The doctoral residence supports theology from the perspective of black women

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Committed to feminist theology, Trinity Lutheran Seminary and ELCA’s Quality of Call Initiative for Women in Ministry appointed Denise Rector as the seminary’s first Doctor of Residence (DSIR).

Womanist theology is an understanding of God and the world that focuses on the experiences and ideas of black women. Trinity, part of Capital University in Columbus, Ohio, has made increasing efforts to give voice to historical and contemporary exploration of the Christian faith based on the unique experiences and contributions of women of African descent.

The DSIR is awarded to ELCA women of color who complete their dissertations in theology, biblical studies, or religion. The position supports the practical and professional demands of doctoral students as they complete their dissertations in areas that serve the ongoing reform of the church.

Rector is completing his doctorate at the Lutheran School of Theology in Chicago. Her dissertation explores the feedback loop between historiography (how we imagine and write history) and epistemology (how we know) in the construction of African-American racial identities throughout United States history and in the Church.

“I became interested in studying women’s theology when I realized that I did not see myself – a black woman – or the history of black women represented in the teachings of some of the theology courses I was taking. “, said Rector. She finds that feminist theology “recognizes the importance of including people…whose rich cultural understandings of the divinity of God do not always manifest themselves in church on Sunday mornings.”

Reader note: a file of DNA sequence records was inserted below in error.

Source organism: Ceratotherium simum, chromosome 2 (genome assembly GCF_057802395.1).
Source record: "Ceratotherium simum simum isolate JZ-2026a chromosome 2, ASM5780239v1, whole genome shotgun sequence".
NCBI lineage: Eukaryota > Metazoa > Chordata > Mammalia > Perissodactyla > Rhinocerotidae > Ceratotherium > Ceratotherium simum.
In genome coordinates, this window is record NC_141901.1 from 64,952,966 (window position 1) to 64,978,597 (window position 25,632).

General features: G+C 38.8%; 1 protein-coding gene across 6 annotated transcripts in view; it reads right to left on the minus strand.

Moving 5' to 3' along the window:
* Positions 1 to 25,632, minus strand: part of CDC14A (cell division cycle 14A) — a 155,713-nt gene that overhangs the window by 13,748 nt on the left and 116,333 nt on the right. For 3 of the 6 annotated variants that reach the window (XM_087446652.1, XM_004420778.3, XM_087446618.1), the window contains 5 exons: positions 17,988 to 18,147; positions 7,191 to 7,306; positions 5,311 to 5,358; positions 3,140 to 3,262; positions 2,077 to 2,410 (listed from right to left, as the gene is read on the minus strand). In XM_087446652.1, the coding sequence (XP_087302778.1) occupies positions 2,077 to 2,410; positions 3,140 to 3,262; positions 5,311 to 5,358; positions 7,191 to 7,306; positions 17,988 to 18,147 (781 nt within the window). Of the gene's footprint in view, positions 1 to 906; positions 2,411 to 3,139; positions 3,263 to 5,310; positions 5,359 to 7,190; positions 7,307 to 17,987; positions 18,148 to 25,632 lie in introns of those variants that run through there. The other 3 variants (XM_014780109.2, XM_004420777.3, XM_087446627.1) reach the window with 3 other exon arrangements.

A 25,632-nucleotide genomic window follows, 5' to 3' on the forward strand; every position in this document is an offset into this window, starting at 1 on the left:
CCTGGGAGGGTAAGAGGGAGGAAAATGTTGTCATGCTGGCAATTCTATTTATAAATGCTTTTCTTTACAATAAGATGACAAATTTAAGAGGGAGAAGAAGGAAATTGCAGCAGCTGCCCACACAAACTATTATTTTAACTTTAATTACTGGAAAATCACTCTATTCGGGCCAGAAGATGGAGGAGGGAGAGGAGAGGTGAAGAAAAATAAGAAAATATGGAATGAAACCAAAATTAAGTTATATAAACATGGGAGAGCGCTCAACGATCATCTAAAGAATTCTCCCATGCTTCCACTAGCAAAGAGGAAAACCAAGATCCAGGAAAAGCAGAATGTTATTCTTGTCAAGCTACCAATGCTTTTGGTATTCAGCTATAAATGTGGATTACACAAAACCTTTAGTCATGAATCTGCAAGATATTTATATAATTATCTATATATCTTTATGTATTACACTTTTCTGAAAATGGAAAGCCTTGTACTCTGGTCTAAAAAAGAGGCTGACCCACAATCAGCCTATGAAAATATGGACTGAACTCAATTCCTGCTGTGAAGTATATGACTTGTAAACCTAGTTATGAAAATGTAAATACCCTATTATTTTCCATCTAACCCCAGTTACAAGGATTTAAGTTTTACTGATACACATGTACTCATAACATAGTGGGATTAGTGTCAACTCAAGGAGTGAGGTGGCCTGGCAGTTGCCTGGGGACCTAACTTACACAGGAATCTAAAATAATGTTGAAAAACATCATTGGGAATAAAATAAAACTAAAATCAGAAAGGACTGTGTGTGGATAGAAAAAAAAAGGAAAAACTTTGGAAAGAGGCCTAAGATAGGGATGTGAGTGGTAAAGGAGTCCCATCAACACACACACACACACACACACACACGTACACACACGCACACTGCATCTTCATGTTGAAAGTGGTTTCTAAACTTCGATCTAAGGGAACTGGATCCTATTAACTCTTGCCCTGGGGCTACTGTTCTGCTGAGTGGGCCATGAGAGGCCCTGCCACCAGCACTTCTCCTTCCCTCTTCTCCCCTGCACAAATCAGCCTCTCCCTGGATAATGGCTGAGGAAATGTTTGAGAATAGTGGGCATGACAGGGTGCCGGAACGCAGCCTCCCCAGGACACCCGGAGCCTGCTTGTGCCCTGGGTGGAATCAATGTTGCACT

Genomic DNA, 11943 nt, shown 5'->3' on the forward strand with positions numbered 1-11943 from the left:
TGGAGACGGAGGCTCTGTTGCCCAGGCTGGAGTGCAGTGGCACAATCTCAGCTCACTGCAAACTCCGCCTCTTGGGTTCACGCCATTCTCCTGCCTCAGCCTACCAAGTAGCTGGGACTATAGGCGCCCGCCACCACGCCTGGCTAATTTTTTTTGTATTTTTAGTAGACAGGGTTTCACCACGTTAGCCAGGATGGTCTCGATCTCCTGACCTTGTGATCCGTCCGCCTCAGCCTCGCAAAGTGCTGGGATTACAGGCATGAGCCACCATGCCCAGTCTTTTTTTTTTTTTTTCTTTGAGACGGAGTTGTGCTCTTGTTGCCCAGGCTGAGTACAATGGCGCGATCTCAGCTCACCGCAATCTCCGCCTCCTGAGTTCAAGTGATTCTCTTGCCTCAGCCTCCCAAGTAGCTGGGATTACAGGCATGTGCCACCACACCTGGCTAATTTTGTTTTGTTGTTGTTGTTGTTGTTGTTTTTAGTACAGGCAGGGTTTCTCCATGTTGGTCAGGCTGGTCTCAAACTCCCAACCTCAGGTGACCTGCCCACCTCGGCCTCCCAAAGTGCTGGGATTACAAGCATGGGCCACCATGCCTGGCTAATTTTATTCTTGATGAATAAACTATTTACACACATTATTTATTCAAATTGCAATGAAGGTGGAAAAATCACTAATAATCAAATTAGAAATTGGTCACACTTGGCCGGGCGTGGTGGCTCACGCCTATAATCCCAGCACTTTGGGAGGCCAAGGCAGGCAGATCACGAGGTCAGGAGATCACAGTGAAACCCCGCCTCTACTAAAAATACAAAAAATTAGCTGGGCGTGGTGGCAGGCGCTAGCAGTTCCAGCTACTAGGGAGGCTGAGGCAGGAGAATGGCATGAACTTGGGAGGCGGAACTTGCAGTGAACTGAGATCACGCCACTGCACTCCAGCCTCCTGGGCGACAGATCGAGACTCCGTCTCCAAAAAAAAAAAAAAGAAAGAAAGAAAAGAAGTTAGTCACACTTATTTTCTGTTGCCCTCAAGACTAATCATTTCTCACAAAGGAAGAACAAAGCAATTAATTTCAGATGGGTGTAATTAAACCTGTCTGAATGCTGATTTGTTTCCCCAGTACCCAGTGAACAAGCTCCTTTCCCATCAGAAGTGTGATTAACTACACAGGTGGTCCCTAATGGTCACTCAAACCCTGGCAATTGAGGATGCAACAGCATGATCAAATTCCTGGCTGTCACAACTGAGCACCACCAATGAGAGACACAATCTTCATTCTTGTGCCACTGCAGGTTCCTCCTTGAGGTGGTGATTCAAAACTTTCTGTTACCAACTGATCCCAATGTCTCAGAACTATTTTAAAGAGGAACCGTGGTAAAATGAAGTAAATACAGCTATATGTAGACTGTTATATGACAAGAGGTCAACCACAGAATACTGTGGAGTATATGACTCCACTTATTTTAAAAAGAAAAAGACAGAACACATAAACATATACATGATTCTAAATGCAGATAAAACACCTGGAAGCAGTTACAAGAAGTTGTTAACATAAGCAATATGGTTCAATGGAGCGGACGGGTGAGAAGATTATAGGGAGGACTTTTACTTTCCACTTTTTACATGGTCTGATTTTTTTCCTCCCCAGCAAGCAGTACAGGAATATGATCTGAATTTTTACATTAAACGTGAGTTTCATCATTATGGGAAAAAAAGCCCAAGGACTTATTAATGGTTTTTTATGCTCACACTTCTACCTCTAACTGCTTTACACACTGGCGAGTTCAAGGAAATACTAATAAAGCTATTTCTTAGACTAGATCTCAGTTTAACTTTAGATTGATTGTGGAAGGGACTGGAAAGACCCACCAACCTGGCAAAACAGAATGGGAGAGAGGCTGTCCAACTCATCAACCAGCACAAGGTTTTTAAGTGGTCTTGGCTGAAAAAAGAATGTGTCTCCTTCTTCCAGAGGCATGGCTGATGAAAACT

Rector said it is essential to explore these questions faithfully and theologically and understand their effect on how Church history and American history are incorporated into teachings of God’s creation. “For a long time there has been an Americanist religion that does not always reflect the racial and ethical variety of creation.”


Feminist theology “recognizes the importance of including people…whose rich cultural understanding of the divinity of God may not always come to church on Sunday mornings.”


Kathryn Kleinhans, dean of Trinity, said the seminary is committed to looking at American history “through marginalized groups and telling their stories of history, theology and ethics that we don’t yet have. told”.

In 2021, ELCA Gender Justice and Women’s Empowerment and ELCA Quality of Call Initiative, funded by anonymous donors, supported Trinity’s activities related to the ELCA Womanist Theology Initiative. The project allows students from all ELCA seminaries to take courses focused on feminist theology, regardless of which seminary offers the course.

The Rector’s appointment also builds on the success of “Hush No More: Perspectives From Womanist Theologians,” a series of seminars hosted by Trinity in the fall of 2021 on the development of womanist interpretations of Scripture and womanist perspectives on the pastoral.

Mary J. Streufert, ELCA’s director for the Quality of Call initiative and for gender justice and women’s empowerment, said the doctoral student in residence is an investment in women.

“Supporting women of color working in areas such as feminist theology is also an investment in ministerial imagination and training within ELCA,” Streufert said. “I can’t wait to see the Holy Spirit continue to work.”

Rector, who plans to complete her dissertation in 2024, said black female seminary professors are rare.

“Being here at Trinity Lutheran Seminary has been like landing in the most beautiful nest for someone starting a teaching career,” she said. “Dean Kleinhans wants to bring in professors of color to be part of the diversity of academia so that students are exposed to theology taught with a culturally rich, expansive, and inclusive outlook.”



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